Written by: M. John Harrison
Reviewed by: Brad Williamson
“Light” is not a normal book. It is not an easy book, either, but it is amazing in many ways. It is also frustrating, but it deals out a good kind of frustration, an extraordinarily rare feeling for a reader. It’s challenging yet short, confusing yet focused, beautiful but hideous, and totally awe-inspiring despite its shortcomings, unsatisfactory plot holes, and unresolved details.
Though different themes might appear obvious to various readers, to me the book was about the permanence of pursuit; whether you’re being chased or searching for something yet undiscovered, this act of pursuit permeates our human lives, the natural world, all imagination, and the entire hive mind of the universe. This mere act is vital to growth, emotion, and connection, because without it we would be going nowhere. It’s the book’s explanation as to why life is not easy, but also why it might be worth living.
Harrison employs what initially seems a complex plot structure. As the novel unfolds, however, the alternating viewpoints quickly become one of the least confusing aspects of the story. Usually with books that alternate chapters between several characters, I find myself enjoying one more than the others, or disliking one so much it hinders my enjoyment of the others. In “Light” all three story lines are equally exciting and fulfilling.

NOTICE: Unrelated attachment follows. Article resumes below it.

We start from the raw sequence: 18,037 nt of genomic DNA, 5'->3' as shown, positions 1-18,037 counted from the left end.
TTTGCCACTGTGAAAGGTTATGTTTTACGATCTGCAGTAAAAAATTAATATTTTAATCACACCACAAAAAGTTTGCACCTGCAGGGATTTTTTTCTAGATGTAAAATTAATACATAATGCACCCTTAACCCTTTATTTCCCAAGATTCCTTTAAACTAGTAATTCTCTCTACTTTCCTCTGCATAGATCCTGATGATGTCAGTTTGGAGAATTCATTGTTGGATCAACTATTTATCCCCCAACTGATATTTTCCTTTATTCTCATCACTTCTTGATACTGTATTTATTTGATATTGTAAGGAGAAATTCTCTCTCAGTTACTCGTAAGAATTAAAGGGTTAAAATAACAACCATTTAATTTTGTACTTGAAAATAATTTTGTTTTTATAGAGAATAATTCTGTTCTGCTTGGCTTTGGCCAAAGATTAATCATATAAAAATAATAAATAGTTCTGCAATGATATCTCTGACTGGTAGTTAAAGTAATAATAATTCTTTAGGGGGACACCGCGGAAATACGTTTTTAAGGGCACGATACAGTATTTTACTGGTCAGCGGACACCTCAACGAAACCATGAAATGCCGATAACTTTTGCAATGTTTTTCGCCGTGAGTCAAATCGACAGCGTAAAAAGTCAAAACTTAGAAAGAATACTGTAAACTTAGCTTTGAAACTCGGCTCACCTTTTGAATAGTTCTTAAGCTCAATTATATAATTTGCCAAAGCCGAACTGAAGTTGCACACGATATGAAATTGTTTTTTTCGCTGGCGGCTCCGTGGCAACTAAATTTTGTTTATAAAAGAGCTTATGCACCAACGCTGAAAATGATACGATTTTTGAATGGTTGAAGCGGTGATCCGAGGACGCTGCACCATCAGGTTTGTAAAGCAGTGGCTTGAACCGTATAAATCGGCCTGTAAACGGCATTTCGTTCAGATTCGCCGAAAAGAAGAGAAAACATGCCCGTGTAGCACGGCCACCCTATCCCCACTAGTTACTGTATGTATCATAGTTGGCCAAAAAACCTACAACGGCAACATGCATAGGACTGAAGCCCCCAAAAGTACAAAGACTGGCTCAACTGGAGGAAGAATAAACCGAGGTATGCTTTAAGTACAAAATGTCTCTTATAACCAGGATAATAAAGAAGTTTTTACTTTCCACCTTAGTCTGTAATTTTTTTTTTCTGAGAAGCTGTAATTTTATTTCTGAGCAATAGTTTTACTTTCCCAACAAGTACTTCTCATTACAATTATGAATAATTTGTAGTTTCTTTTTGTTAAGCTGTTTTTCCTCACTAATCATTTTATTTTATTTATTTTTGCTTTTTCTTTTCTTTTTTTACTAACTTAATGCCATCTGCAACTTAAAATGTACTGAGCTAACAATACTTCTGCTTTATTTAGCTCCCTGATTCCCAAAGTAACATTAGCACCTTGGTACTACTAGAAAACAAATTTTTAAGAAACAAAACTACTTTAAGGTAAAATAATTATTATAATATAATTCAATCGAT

His prose and imagery is often uniquely gorgeous, but it can be difficult to absorb and follow everything. Definitely not a novel to be read in one evening, its many tiny details and powerful paragraphs become more meaningful and memorable as you read one or two chapters at a time. It almost feels like a collection of dense, connected short stories, and it reads like this as well.
The protagonists, if you can call them this, are all anti-heroes, another aspect that sets “Light” apart from almost any other story. Despite their truly despicable natures, they’re likable. Maybe the book is telling us that we’re pursuing both good and evil within our lives, and so we like them. Or maybe that’s just what it tells me. Or maybe it’s not actually saying anything and I’m just looking too deeply into what is otherwise a crazy, extravagant novel. These lingering questions regarding the true themes and meanings of the book’s characters and events lead me to respect the story even more.
Still, the book wasn’t perfect–or maybe it was, and the imperfections are necessary for true perfection. This seems like a stance that the book would promote if it could speak directly to us.
Highly recommended for any science-fiction enthusiast or experienced reader.